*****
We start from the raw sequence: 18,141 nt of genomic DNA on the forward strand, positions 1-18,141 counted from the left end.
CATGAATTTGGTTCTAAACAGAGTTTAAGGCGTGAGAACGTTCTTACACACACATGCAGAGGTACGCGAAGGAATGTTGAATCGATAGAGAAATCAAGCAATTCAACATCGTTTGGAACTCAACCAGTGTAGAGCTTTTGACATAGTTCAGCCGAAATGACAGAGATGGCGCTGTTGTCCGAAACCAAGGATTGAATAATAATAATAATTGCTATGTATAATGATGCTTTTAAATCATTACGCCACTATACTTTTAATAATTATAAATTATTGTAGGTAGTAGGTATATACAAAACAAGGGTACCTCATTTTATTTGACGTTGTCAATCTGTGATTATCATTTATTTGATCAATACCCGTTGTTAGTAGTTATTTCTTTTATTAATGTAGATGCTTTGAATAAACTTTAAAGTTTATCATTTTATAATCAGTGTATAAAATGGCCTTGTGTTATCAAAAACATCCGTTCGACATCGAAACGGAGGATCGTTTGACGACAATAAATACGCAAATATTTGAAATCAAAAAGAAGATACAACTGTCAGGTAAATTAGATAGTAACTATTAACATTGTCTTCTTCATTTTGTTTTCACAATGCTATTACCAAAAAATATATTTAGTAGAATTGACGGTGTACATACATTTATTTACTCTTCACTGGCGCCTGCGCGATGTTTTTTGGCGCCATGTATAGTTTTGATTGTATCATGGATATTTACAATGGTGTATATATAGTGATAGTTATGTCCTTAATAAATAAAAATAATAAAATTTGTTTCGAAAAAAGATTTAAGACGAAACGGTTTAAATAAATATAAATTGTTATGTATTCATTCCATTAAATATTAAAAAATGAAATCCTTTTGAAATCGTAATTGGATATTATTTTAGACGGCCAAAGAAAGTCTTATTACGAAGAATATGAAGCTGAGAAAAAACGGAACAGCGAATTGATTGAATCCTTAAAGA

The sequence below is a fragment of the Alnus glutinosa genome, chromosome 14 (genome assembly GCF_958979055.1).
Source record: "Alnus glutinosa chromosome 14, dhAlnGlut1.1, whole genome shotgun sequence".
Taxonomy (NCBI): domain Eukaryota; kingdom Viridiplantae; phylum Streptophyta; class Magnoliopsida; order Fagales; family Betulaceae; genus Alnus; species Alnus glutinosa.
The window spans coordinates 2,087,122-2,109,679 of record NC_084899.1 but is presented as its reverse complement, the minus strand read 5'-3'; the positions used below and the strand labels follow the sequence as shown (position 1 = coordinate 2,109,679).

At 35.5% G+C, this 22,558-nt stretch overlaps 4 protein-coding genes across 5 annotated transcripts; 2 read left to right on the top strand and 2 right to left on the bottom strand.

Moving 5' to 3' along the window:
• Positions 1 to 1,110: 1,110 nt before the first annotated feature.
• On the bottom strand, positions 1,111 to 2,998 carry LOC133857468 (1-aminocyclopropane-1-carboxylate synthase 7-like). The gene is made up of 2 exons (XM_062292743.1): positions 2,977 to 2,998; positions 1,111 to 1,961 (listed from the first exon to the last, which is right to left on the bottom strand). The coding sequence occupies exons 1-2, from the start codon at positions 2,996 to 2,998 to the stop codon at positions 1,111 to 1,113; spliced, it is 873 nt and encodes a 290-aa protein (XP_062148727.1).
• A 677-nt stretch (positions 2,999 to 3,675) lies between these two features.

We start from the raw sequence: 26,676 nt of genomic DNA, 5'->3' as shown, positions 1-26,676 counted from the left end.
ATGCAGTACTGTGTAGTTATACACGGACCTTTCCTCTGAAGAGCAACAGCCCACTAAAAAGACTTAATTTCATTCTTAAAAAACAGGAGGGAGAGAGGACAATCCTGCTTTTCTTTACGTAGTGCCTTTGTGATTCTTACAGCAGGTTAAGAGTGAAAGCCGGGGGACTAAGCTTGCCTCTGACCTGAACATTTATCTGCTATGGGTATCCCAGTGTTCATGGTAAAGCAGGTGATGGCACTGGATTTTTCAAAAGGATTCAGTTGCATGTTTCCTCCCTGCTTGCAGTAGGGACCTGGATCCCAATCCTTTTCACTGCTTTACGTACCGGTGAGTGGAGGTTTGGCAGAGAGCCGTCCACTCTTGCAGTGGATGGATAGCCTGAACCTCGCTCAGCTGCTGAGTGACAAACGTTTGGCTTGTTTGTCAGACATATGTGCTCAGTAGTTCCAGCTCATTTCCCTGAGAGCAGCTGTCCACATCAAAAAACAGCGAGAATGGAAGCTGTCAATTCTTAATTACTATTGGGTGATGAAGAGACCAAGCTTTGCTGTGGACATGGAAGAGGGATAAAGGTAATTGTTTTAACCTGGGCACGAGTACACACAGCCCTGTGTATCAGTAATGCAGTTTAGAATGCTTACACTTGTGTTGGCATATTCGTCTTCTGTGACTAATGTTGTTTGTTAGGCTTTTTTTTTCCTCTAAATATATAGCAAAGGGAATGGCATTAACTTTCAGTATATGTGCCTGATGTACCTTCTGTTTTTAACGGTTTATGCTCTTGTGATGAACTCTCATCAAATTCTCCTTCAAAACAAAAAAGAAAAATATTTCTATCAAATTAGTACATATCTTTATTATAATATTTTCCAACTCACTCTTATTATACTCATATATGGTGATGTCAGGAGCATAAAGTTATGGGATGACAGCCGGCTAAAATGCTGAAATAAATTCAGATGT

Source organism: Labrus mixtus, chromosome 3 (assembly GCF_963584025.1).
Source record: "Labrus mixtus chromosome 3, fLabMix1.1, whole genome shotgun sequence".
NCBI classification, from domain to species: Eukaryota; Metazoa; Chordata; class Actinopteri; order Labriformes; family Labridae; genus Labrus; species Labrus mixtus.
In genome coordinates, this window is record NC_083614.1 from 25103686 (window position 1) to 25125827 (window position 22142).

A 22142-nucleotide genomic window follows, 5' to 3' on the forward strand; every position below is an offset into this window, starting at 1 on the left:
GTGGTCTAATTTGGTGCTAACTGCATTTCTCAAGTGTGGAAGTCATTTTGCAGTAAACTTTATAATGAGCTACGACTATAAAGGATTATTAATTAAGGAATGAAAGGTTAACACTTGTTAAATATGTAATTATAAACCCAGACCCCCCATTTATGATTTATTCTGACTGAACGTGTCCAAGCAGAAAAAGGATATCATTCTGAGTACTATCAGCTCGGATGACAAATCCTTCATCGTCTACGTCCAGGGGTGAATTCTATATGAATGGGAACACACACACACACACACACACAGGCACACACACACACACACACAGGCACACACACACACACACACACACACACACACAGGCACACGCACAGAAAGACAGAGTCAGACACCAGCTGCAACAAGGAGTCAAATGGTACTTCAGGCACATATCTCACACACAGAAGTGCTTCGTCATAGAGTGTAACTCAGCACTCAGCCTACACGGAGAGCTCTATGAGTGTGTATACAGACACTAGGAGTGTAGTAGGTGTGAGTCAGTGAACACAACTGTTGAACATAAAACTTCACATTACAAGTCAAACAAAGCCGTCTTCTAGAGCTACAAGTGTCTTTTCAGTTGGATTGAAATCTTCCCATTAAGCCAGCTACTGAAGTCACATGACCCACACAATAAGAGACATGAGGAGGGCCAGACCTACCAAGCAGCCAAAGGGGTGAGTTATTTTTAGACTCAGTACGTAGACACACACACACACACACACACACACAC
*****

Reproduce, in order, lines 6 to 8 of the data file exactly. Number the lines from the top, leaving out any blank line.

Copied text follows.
The window spans coordinates 2,087,122-2,109,679 of record NC_084899.1 but is presented as its reverse complement, the minus strand read 5'-3'; the positions used below and the strand labels follow the sequence as shown (position 1 = coordinate 2,109,679).

At 35.5% G+C, this 22,558-nt stretch overlaps 4 protein-coding genes across 5 annotated transcripts; 2 read left to right on the top strand and 2 right to left on the bottom strand.

Moving 5' to 3' along the window: